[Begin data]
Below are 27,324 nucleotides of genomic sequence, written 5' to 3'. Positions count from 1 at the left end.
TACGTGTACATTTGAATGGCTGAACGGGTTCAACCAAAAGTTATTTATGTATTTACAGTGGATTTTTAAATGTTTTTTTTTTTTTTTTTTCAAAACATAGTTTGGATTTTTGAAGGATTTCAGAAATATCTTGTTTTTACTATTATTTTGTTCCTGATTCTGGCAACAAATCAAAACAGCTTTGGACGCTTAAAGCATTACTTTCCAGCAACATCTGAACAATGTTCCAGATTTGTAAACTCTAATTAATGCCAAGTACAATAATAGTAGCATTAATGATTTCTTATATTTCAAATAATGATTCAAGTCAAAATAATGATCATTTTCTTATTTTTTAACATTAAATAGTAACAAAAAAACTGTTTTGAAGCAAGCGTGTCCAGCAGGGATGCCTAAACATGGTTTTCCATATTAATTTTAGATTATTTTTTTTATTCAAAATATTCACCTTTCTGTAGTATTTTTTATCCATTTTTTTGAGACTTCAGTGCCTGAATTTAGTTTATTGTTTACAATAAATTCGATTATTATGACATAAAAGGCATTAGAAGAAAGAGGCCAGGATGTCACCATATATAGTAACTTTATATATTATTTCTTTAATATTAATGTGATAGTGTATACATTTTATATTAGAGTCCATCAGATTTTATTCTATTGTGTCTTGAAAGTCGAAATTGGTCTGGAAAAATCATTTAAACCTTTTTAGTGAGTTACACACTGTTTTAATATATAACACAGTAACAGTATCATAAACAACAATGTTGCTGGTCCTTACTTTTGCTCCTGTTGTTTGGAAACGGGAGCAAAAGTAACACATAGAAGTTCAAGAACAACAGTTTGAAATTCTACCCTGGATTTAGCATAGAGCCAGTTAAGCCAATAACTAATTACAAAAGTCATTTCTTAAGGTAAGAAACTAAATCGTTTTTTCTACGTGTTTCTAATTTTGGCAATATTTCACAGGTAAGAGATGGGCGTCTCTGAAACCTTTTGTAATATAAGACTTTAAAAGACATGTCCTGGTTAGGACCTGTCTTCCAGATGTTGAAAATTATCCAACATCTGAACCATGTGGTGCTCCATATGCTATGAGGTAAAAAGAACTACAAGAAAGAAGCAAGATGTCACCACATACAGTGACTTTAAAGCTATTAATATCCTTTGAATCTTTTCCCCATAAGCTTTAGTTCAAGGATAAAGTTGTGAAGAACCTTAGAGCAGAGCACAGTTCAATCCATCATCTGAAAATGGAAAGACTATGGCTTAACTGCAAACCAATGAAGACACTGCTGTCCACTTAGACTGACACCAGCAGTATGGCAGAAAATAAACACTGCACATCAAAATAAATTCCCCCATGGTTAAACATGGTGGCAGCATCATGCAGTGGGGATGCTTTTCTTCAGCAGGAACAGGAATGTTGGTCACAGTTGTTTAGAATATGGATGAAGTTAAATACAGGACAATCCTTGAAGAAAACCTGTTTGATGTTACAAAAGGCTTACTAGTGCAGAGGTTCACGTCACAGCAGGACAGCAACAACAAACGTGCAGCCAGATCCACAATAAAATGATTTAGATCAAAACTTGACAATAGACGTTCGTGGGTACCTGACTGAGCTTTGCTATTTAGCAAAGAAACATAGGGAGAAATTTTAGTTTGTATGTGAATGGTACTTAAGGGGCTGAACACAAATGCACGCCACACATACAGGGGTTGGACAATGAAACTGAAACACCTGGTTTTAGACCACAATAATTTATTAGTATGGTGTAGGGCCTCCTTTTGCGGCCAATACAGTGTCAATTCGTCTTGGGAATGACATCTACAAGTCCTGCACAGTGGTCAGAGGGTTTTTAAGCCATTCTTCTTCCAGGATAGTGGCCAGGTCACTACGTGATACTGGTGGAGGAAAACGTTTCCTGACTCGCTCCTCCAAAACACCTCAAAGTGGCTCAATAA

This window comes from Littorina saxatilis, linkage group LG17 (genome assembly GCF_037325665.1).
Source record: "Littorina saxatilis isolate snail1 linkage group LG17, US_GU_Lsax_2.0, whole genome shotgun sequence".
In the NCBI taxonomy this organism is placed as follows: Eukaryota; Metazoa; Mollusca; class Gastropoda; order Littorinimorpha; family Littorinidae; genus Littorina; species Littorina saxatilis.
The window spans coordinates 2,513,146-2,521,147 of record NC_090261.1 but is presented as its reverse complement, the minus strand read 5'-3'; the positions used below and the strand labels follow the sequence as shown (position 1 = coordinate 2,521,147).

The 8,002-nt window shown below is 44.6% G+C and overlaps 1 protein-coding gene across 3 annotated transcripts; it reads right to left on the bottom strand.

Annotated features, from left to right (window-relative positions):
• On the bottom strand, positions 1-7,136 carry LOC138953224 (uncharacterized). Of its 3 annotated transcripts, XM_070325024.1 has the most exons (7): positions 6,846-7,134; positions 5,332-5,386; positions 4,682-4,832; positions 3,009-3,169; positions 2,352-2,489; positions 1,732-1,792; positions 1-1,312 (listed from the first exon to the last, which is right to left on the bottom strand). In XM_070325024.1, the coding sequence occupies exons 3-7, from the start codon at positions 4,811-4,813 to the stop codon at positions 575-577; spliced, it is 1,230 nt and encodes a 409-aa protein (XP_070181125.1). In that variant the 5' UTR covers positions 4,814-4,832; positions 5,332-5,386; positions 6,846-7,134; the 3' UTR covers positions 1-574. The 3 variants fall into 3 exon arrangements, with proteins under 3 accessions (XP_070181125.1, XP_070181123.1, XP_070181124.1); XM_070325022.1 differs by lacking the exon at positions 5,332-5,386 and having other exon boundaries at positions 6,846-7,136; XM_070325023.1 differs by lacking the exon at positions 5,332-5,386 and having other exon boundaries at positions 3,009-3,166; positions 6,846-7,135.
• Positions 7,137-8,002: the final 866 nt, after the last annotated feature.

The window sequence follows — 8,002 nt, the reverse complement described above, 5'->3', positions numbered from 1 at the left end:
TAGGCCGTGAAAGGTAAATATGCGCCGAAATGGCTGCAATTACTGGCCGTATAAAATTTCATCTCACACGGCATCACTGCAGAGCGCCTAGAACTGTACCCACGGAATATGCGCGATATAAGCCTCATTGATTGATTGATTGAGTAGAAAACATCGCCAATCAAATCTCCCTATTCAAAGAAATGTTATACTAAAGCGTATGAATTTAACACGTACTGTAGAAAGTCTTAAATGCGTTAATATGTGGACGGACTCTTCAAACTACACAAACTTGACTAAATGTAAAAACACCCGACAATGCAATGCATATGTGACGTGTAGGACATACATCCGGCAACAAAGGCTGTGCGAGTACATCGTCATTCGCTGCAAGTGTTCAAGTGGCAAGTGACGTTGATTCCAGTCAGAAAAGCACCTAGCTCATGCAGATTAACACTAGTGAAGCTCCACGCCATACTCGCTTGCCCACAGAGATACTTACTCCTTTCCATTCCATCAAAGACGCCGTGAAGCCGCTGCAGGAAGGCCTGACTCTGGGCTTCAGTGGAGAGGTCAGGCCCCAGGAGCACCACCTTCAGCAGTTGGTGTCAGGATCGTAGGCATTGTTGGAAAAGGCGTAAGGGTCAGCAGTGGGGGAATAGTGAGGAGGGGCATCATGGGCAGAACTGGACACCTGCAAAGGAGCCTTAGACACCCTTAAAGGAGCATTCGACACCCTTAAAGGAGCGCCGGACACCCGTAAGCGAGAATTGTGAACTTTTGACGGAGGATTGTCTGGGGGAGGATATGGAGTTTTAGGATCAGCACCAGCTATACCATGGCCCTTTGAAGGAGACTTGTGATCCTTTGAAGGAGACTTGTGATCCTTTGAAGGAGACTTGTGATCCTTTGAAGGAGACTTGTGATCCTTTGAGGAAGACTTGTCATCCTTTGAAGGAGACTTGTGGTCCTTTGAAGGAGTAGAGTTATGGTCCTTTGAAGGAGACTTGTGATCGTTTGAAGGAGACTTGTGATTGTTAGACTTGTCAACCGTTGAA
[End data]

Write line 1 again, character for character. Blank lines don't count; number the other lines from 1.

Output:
Below are 27,324 nucleotides of genomic sequence, written 5' to 3'. Positions count from 1 at the left end.